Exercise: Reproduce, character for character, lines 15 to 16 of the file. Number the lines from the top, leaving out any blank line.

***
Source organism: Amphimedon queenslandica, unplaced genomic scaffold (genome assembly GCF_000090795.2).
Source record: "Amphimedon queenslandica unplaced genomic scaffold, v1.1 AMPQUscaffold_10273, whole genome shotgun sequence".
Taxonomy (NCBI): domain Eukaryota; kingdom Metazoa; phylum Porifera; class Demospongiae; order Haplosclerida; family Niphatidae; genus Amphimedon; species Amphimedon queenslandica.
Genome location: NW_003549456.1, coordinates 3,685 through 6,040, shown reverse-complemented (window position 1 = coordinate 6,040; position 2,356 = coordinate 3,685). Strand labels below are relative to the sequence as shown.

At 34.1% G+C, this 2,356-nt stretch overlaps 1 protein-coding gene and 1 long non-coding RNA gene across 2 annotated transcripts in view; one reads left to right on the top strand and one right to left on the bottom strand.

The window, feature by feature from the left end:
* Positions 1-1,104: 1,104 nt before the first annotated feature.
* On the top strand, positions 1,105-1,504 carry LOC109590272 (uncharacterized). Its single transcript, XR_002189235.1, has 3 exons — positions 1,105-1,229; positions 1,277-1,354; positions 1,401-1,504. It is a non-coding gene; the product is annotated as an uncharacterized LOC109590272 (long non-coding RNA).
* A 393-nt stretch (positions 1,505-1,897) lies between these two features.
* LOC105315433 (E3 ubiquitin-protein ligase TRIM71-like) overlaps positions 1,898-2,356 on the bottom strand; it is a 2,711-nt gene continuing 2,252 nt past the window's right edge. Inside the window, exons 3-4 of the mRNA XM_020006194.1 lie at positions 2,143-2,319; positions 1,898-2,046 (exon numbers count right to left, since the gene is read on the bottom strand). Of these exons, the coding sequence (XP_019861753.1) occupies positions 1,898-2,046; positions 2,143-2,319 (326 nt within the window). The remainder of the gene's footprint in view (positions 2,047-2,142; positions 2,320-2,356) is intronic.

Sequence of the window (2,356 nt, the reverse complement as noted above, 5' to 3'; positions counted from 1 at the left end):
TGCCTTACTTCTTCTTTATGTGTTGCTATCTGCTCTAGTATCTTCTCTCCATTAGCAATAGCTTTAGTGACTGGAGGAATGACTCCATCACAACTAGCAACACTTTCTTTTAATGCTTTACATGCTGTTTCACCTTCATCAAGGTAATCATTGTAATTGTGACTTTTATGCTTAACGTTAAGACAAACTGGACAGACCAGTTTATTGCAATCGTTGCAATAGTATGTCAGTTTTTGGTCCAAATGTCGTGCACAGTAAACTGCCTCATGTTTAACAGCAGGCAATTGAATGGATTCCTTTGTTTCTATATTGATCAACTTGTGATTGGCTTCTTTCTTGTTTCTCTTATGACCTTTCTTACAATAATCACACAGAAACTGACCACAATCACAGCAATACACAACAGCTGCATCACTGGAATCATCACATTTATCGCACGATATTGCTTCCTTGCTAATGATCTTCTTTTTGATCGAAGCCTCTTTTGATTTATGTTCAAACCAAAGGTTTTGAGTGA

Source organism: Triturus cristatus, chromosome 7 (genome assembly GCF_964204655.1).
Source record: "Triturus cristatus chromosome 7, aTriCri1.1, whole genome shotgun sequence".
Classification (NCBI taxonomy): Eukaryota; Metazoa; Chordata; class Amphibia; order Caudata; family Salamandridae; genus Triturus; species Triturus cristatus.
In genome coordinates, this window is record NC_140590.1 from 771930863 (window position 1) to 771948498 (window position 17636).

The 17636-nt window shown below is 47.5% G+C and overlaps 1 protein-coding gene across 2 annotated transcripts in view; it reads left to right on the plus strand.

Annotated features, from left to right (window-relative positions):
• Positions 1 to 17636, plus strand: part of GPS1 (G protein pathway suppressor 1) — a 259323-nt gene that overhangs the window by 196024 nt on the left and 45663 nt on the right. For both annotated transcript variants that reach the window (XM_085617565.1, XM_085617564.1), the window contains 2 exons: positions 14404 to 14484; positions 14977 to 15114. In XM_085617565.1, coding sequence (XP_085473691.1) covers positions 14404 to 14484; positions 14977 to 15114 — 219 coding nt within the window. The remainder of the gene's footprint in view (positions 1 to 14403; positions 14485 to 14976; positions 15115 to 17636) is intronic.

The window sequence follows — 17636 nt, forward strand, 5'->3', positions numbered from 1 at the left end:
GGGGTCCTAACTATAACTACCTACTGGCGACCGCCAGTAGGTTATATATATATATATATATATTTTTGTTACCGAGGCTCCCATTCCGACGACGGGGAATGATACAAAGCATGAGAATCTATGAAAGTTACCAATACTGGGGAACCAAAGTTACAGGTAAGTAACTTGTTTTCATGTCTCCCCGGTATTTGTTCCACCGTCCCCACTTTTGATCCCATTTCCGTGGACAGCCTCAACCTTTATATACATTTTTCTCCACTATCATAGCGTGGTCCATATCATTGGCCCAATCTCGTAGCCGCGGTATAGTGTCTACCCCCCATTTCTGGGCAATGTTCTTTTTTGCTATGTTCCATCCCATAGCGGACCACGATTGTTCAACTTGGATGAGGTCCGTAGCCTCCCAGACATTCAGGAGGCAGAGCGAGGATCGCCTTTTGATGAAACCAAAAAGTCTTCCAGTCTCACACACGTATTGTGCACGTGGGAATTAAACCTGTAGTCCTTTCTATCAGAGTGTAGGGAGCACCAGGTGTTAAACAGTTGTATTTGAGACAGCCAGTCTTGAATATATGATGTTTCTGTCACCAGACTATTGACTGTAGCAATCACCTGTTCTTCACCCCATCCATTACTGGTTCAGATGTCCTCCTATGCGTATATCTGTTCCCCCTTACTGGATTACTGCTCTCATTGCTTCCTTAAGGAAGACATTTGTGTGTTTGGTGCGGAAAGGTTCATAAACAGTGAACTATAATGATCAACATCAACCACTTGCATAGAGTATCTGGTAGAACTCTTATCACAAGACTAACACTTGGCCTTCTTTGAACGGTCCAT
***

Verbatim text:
Classification (NCBI taxonomy): Eukaryota; Metazoa; Chordata; class Amphibia; order Caudata; family Salamandridae; genus Triturus; species Triturus cristatus.
In genome coordinates, this window is record NC_140590.1 from 771930863 (window position 1) to 771948498 (window position 17636).